BERKELEY — UCLA's goal at the start of the football season was to win the Pacific 10 championship.
But the Bruins have a different goal now--winning a Pac-10 game.
California beat the Bruins, 48-12, Saturday before 56,000 at Memorial Stadium. It was the most points that Cal has scored against the Bruins and it was UCLA's most lopsided conference loss since the Terry Donahue era began in 1976.
"This was the worst beating we've taken this season," Donahue said after UCLA surrendered a season-high 439 yards in total offense. "In our worst anticipation, we didn't think that we'd be in a situation where we haven't won a Pac-10 game."
Off to its worst conference start since 1943, the Bruins have lost their first five Pac-10 games after opening the season with three victories.
"This is the worst I've felt since I've been here," Bruin senior cornerback Carlton Gray said. "I've never been beat like this on any level. It's hard to go through things like this.
"I think everybody is pretty frustrated and dejected right now. Nobody expected to come in here and lose like this. But this epitomizes how our season has been going all year long."
Depleted by injuries to key players this season, UCLA saw its injury problems continue.
Wide receiver Sean LaChapelle, recovering from a cracked rib, aggravated the injury when he landed hard on the artificial turf after catching a pass during the second half. LaChapelle, who sat out most of the fourth quarter, will be X-rayed today.
Three other Bruins were also injured: offensive tackle Rick Fuller, sprained ligaments in his right knee;, linebacker Rod Smalley, a slight shoulder strain; and safety Donnie Edwards, bruised ribs.
"I know that UCLA's an awfully beat-up team that's had a rough time," Cal Coach Keith Gilbertson said.
Gilbertson apologized to Donahue after the game for running up the score because his second offensive unit scored a fourth-quarter touchdown to give Cal a 48-6 lead. Gilbertson disdained a field goal on fourth down at the Bruins' six-yard line, and backup tailback Lindsey Chapman scored a touchdown on a run into the middle of the defense.
UCLA's offense, which hadn't scored a touchdown in 10 quarters, set up three Cal touchdowns with turnovers.
Quarterback John Barnes, making his second start of the season because of injuries to Wayne Cook, Rob Walker and Ryan Fien, set up two Cal touchdowns with interceptions. Safety Eric Zomalt returned an interception 45 yards for a second-quarter touchdown after a defender hit Barnes as he was throwing. Cornerback Ike Booth intercepted a third-quarter pass to set up quarterback Dave Barr's 17-yard touchdown pass to wide receiver Sean Dawkins.
"The first interception was a poor decision on my part," Barnes said. "I got hit on the elbow and it came out wobbly. The second interception, I tried to force and (Booth) made a good play on it."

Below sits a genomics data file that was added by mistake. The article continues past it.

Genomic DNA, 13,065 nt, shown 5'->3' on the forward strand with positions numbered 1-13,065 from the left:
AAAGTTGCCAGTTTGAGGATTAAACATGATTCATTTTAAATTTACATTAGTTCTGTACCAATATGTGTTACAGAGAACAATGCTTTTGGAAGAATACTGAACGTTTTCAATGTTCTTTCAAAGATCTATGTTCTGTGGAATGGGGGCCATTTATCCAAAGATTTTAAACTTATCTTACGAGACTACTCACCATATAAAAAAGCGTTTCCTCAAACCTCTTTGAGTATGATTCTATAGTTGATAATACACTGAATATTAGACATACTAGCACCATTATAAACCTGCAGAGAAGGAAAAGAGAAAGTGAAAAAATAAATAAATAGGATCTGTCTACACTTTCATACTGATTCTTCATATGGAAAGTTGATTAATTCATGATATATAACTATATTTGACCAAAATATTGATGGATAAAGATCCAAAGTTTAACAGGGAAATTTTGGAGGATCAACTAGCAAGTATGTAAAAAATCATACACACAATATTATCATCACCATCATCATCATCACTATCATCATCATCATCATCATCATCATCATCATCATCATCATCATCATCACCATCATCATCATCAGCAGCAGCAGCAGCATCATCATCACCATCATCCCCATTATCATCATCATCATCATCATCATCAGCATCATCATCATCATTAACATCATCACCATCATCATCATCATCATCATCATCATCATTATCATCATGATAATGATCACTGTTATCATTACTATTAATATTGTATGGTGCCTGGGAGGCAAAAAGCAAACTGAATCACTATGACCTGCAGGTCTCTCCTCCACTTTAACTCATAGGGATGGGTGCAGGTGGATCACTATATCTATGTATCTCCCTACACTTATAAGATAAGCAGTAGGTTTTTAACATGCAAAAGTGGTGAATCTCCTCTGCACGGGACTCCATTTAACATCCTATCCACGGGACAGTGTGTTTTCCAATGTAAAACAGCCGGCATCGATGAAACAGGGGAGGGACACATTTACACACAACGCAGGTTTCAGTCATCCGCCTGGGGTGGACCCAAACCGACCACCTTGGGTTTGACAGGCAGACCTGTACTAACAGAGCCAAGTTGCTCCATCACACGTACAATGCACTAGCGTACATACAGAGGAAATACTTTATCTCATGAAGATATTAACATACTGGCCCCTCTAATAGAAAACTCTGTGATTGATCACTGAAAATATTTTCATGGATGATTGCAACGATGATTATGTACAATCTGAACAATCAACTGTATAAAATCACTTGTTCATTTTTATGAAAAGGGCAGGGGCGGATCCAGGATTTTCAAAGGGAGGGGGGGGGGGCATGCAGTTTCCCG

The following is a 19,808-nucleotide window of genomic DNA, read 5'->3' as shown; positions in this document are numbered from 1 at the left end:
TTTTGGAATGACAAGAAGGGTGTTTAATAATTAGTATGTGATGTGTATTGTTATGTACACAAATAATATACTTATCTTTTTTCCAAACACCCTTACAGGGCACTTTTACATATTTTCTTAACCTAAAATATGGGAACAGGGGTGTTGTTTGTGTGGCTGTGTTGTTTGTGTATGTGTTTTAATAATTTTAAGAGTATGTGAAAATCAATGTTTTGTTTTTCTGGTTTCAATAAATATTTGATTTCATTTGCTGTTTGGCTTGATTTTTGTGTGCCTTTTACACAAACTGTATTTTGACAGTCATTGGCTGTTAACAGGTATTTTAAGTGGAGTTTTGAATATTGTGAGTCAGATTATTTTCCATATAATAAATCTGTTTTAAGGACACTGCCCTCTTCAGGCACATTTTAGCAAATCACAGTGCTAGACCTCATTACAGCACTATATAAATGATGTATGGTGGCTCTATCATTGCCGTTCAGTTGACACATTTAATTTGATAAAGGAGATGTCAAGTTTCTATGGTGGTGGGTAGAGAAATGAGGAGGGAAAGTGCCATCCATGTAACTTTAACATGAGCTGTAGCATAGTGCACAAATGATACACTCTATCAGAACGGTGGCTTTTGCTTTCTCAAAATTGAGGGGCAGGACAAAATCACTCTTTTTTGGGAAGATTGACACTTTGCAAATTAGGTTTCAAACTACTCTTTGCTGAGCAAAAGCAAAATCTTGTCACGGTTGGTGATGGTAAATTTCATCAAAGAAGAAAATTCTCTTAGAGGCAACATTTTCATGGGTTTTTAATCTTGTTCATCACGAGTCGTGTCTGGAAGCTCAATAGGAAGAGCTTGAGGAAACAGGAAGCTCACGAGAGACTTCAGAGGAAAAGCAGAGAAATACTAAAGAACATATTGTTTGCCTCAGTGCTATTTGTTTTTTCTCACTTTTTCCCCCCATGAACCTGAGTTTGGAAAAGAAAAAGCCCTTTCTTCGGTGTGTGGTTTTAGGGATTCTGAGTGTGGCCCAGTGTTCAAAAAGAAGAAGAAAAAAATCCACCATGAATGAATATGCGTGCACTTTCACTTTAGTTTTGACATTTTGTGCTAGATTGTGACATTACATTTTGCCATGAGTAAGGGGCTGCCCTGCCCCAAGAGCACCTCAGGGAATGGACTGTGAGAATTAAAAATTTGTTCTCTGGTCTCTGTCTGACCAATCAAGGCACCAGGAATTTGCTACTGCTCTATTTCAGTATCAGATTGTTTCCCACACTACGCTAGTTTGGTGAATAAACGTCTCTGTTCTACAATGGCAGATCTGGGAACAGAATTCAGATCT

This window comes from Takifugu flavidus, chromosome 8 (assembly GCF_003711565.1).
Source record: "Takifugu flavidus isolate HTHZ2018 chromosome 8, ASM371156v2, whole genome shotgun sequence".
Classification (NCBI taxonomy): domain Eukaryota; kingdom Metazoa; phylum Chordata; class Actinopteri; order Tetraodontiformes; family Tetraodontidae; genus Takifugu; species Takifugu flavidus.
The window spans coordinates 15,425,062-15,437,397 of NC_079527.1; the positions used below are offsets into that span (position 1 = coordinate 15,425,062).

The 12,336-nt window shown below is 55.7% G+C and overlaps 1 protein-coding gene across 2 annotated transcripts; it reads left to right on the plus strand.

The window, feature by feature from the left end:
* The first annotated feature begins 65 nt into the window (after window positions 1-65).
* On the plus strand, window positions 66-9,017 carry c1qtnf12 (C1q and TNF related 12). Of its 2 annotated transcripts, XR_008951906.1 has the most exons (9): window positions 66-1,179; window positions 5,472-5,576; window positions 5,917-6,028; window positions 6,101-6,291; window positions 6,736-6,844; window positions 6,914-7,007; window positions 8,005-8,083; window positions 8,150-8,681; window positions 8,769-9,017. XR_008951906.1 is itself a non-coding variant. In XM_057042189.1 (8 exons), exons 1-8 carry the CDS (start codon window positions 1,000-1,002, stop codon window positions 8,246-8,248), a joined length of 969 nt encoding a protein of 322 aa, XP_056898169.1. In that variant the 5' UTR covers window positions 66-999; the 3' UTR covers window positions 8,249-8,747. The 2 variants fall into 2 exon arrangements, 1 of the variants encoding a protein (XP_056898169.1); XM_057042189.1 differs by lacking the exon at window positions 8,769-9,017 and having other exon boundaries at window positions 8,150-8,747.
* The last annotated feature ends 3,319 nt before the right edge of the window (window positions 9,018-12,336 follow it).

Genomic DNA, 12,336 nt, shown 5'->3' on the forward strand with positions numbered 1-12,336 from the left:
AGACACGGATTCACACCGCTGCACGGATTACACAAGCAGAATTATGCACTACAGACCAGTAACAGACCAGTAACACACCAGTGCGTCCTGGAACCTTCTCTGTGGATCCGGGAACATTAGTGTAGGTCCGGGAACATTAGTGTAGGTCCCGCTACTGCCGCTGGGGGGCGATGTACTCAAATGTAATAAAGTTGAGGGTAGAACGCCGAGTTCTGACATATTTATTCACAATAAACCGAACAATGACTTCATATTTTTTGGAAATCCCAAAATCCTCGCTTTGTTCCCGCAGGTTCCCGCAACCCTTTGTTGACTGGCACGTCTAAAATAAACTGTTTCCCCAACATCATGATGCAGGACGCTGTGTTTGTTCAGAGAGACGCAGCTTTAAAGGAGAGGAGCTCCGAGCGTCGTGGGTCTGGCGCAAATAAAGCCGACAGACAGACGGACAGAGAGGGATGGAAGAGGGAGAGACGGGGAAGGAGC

UCLA tailback Chris Alexander rushed for 103 yards, including a 47-yard run that set up UCLA's first touchdown in two weeks. But he lost a fumble at the Cal 28 during the second quarter after gaining 21 yards on his first carry of the season to set up Barr's 52-yard touchdown pass play to wide receiver Jeff Jones during the second quarter.
Barr completed 14 of 21 passes for 212 yards and three touchdowns before he was replaced by Kerry McGonigal during the fourth quarter.
Cal tailback Russell White, who ran for 141 yards during the first half, finished with 148 and one touchdown. He surpassed Chuck Muncie, who had 3,052 yards, to become the leading rusher in Cal history with 3,058. White, who was ineligible his first season after graduating from Crespi High in Encino, has never lost to UCLA in three seasons.
White was motivated after a columnist in the Daily California, the school newspaper, criticized White's unproductive season.
"One of the student newspaper (writers) wrote an article on Friday that I thought was unbelievably in poor taste and demeaning to Russell after all the things Russell has done for Cal," Gilbertson said. "When I saw him yesterday I said, 'Hey, Russell, we're going to blow that article in half.' I thought it was a cheap shot."
White, who had rushed for only 96 yards in his last three games after suffering a pulled groin muscle, said he was inspired by the article.
"I had to come out and defend myself," White said. "I just felt that it doesn't matter, every little thing that's written about you, you just have to keep going. I took it hard a little bit, but I definitely knew I had to come out and prove to myself that I'm not washedup."
Dawkins, the leading receiver in the Pac-10, caught five passes for 72 yards, including touchdowns of 14 and 17 yards, as Cal ended a three-game losing streak to improve to 4-4 and 2-3.
Trailing, 48-6, the Bruins scored their first touchdown in 10 quarters when Barnes threw a 12-yard pass to tight end Brian Allen with 44 seconds left in the game.
"It was a relief," Barnes said. "It was gratifying to get the touchdown because we'd gone so long without a touchdown."
* BIG EIGHT BLOWOUT: Nebraska ends a four-year losing streak against top-10 teams with a 52-7 rout of Colorado. C3
* PAC-10 UPSET: Oregon sends No. 19 Washington State to its second loss in a row, 34-17. C8
* MIKE DOWNEY: At 25, Ed Bunn is kicking up a storm at Texas El Paso. C9